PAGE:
Gun Control

A statistician changes her mind after actually looking at the data:

“A reduction in gun deaths is most likely to come from finding smaller chances for victories and expanding those solutions as much as possible,” Libresco concludes. “We save lives by focusing on a range of tactics to protect the different kinds of potential victims and reforming potential killers, not from sweeping bans focused on the guns themselves.”

Libresco says she still does not endorse gun ownership, “but I can’t endorse policies whose only selling point is that gun owners hate them.”

What a concept.

18 thoughts on “Gun Control”

  1. It’ll be interesting to see how many bump stocks (like silencers) actually get turned in now that everyone no longer claims to own one.

    Love that security theater.

    1. Bump stocks are mainly about people horsing around a homemade range seeing how many expensive holes, at current prices of ammo, they can put in something.

      In a way they are kind of stupid because if you want to scatter rapid shots in that manner, there are videos showing you how to hold a semi-automatic rifle to do much the same thing.

      Silencers, (ahem) suppressors, have a utility and logic to them. They don’t waste ammo, they don’t scatter shots. They have a legitimate purpose for persons exercising their 2nd Amendment right to not only own a firearm but to shoot it on a range (or hunt or engage in other lawful uses of a firearm) to maintain proficiency without going deaf.

      Yeah, yeah, ear muffs, but they only afford so much protection. I am told contrary to Hollywood assassins who shoot these things making “phew, phew” sounds, a suppressed firearm is still pretty loud, so it is not like you are a threat to society with a silent weapon. It is about letting citizens, the Well-Regulated Militia become well regulated in practicing with their firearms without going deaf.

      1. “a suppressed firearm is still pretty loud”

        Depends on the firearm. With a subsonic .22 it can reduce the muzzle blast to the point where the firing pin hitting the cartridge is the loudest noise you’ll hear.

        A supersonic .223… yeah, it’ll still be fairly loud. But mostly downrange, not at the muzzle.

        Hollywood, of course, loves putting silencers on revolvers, which is clearly retarded. But so is Hollywood.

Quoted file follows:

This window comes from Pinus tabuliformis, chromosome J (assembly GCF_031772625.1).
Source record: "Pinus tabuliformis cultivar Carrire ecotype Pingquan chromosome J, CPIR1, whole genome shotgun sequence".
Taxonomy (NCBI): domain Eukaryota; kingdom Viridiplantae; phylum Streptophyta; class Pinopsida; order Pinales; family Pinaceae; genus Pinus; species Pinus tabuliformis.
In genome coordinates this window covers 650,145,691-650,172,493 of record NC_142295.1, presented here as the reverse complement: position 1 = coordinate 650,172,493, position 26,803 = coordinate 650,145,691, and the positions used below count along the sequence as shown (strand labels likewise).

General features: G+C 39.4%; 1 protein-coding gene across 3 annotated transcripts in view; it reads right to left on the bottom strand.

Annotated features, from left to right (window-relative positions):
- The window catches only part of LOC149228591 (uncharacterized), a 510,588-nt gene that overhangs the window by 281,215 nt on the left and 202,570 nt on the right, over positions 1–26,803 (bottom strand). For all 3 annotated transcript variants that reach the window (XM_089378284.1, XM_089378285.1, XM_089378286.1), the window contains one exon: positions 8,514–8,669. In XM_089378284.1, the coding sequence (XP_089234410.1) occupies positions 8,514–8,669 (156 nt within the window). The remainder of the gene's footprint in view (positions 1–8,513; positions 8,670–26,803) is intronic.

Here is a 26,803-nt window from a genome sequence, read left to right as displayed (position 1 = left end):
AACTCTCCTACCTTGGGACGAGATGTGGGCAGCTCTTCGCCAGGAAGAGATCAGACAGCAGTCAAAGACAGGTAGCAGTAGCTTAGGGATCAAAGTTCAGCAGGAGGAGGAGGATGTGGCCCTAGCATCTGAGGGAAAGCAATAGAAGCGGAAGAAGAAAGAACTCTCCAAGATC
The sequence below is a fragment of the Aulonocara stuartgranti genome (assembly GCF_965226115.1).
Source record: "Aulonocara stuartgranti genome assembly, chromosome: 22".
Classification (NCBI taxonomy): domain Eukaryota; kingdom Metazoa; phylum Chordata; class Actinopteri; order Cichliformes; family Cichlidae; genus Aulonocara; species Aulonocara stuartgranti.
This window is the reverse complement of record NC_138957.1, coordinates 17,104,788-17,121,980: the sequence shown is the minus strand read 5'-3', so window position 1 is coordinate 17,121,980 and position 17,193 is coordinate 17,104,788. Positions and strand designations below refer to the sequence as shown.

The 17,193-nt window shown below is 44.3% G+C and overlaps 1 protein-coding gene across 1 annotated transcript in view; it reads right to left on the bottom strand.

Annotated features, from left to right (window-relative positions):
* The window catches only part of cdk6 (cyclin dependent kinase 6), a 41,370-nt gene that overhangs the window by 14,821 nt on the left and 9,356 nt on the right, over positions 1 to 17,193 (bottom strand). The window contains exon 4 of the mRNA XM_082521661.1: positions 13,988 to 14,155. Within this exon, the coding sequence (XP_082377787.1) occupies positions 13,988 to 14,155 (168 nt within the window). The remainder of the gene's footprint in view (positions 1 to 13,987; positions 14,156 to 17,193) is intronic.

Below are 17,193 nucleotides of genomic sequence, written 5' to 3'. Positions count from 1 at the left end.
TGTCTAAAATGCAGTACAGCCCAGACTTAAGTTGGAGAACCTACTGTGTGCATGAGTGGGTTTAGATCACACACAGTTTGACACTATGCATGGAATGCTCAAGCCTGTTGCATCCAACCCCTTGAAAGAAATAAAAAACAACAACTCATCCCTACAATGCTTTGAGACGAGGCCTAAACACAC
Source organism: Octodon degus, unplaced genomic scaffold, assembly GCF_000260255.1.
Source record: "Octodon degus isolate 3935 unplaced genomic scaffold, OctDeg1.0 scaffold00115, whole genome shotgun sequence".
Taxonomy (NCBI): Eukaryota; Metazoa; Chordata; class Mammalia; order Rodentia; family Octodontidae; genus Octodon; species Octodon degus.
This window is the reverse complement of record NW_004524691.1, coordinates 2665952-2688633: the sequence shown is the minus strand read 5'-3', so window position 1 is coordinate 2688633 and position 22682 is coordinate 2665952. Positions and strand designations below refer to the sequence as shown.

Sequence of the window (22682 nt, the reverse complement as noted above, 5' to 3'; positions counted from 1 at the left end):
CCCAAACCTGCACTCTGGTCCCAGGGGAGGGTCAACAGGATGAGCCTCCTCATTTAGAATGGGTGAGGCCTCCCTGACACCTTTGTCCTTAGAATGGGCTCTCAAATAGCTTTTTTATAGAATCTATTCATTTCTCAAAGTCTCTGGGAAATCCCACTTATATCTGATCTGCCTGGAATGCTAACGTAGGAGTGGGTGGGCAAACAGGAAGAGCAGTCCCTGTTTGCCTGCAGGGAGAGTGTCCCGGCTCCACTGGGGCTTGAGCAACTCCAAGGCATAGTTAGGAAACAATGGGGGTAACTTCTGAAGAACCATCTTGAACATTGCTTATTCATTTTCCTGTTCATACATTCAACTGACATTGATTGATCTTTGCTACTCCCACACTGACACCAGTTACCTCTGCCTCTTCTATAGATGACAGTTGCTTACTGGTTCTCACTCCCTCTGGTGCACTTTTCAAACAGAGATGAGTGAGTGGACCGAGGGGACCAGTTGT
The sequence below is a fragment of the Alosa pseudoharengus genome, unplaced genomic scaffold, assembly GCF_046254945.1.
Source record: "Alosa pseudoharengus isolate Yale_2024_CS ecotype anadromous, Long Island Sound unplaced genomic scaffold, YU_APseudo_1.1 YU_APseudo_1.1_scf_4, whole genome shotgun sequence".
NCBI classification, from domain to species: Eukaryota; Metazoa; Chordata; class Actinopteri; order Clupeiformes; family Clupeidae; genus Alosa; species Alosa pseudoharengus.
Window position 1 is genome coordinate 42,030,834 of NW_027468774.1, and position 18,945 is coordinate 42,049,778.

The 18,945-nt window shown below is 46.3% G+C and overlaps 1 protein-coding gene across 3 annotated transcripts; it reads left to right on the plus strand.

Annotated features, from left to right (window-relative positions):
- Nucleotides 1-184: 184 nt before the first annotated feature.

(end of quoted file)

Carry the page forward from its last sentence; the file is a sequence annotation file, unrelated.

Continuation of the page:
2. In additional to the impracticalities of bump stocks, whatever political capital might be spent arguing that they aren’t “automatic weapons” for regulatory purposes, would probably go further if spent on easing the burden of legally obtaining automatic weapons and other NFA items.

  2. Libresco notes that “two-thirds of gun deaths in the United States every year are suicides,” …
    Are they also going to make suicide illegal? Incarcerate the cadaver if they used a firearm?

  3. To the hoplophobes, guns = cigarettes. They are using the same tactics – make the offending object more and more difficult to use or own by harassing laws combined with extensive propaganda. The “assault weapon” ban in California was not about banning assault weapons, it was about turning 99 percent of the owners into criminals who can’t take their guns out in public without the worry that Deputy Barney Fife wouldn’t bust them for not registering and paying a yearly fee on them.

  4. For what it’s worth, “silencers” are legal with a tax stamp. I don’t recall how much but sort of expensive. Machine guns also, provided they were manufactured before 1986?, again don’t recall exactly but considerably more expense/hassle with registration.

    1. That’s a $200 tax stamp, and a background check and a wait of several months. So doable, but hardly simple.

      It really is ludicrous. In many countries, silencers are recommended or required because they protect shooters’ hearing and reduce the noise that might annoy the neighbours. When I was younger and living in the UK, anyone could buy one with no questions asked; now I believe you need a firearms license, but you can still just buy one if you have a good reason.

      1. So many people in their 60’s and 70’s are deaf af now because of shooting and a general disregard for loud things in their youth and middle age. It really is a safety issue.

        OT, but I think jerk activists who put a bullhorn in your ear and yell or make noises should be charged with assault. That can cause some damage and in that case, the right to free speech actually is violence.

        1. What? Say again?

          Having grown up on a soy/corn/wheat farm in the mid-west, in that time-frame, it’s a race to see if I go deaf from the machinery noise exposure before I die from the chemicals used.

          As to your point; it’s not the right, it’s the improper exercise thereof.

          Not to mention the damage done on a daily basis by the thousands of municipal fire and police departments around the world!

  5. Statistically speaking, the average American is far more likely to be killed by a doctor making a mistake (80,000 a year according to some sources) than by a firearm. There are about a million MDs in the country compared to over 200 million firearms.

  6. But “gun owners hate them” is what sells, and what seems to motivate a substantial (and devoted) minority of gun-ban types.

    (The other motivation seems to be just “think of the children!” Maude Flandersism, combined with “guns are for The Other who Aren’t Like Us” not caring or actual antipathy.

    Of course, the latter half of that shades into “gun owners hate it so it must be good”…)

    1. It is a lot like the PC drive to make words taboo. It is less about any specific word than who uses the word. I bet you would find that any activity or viewpoint, even to a trivial detail, by non-Democrats receives this treatment.

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